Leaves of thale cress protect the plant from pathogenic microorganisms by interrupting the cellular signals that otherwise keep the stoma open and vulnerable to bacterial invasion.

Plants rely on complex innate immune systems to make up for their lack of adaptive systems. They use complex signaling cascades that can detect and respond to bacterial and fungal pathogens both inside and outside their cells. One type of response is for the plant to close their stoma–the small openings on its leaves–which denies the pathogen entry points into the plant. The RIN4 has recently been shown to be instrumental in this process. Under normal circumstances, proteins embedded in the cell membrane send signals to RIN4 to keep stoma opened. When chemical signals from pathogenic microbes are detected, these signals stop and the stoma close.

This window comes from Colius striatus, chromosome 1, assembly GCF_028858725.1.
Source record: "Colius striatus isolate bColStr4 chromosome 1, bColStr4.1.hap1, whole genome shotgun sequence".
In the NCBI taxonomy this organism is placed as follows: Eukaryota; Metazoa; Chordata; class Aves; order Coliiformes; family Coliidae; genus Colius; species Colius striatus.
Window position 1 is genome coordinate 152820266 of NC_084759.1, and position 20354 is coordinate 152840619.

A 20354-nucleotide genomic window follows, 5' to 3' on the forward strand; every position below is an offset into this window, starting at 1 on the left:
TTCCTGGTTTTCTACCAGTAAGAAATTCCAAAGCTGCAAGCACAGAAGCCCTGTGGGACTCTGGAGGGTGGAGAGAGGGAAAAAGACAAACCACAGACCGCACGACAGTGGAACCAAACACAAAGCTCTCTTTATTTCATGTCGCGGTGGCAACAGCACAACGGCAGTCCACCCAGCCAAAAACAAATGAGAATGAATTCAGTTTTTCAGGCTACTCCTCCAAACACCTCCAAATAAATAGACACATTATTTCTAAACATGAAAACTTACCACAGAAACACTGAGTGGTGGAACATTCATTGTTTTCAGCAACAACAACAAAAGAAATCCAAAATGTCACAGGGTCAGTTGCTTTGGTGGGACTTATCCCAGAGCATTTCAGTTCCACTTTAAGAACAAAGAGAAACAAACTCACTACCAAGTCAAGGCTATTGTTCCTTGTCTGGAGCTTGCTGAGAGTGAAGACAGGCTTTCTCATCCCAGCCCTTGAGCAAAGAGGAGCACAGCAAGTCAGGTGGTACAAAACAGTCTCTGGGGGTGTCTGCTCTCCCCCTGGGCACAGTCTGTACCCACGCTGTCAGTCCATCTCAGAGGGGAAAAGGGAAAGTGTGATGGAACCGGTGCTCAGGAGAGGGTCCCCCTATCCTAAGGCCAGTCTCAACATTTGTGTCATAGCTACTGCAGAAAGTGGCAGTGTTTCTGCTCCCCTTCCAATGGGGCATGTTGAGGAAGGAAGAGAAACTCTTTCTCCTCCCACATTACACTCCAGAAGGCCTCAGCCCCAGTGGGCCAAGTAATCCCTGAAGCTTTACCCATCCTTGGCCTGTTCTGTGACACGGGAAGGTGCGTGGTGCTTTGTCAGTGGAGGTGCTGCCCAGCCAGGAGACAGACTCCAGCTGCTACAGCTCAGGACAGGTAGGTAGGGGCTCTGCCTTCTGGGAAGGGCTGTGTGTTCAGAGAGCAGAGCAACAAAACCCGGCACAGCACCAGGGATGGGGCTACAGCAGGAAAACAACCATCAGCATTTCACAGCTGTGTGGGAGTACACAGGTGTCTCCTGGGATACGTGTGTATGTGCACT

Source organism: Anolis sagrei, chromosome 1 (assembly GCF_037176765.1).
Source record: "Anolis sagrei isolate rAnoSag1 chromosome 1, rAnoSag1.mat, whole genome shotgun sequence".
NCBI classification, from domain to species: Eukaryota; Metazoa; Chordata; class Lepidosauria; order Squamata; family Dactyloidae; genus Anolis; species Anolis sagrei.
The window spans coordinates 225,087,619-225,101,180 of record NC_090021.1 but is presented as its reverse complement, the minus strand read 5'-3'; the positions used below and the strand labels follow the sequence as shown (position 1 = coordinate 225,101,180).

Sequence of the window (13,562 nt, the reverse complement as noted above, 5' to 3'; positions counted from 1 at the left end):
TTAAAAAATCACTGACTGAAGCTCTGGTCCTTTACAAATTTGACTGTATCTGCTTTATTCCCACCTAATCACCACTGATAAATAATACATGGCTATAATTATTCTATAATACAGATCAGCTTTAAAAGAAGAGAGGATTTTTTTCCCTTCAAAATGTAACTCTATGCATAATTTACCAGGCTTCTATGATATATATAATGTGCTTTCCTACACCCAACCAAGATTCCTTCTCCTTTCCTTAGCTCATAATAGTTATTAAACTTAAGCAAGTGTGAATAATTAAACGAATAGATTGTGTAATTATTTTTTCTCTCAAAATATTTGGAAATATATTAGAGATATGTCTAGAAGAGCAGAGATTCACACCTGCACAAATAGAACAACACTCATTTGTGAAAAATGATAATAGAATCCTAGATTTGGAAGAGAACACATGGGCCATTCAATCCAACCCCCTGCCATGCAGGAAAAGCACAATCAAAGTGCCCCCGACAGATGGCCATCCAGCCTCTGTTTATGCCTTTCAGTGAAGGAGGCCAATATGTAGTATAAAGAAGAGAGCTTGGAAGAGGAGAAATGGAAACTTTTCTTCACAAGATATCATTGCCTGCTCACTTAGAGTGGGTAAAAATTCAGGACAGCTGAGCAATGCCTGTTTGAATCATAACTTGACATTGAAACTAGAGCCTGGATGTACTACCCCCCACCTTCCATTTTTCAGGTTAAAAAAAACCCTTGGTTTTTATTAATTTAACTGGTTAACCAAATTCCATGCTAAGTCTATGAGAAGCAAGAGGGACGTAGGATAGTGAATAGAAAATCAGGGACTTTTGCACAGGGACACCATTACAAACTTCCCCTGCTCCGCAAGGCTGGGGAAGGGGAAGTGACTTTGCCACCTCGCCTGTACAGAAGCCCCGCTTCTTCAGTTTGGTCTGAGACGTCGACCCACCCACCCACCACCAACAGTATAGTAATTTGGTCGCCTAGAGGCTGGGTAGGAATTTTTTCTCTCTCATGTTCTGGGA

Last Updated August 23, 2016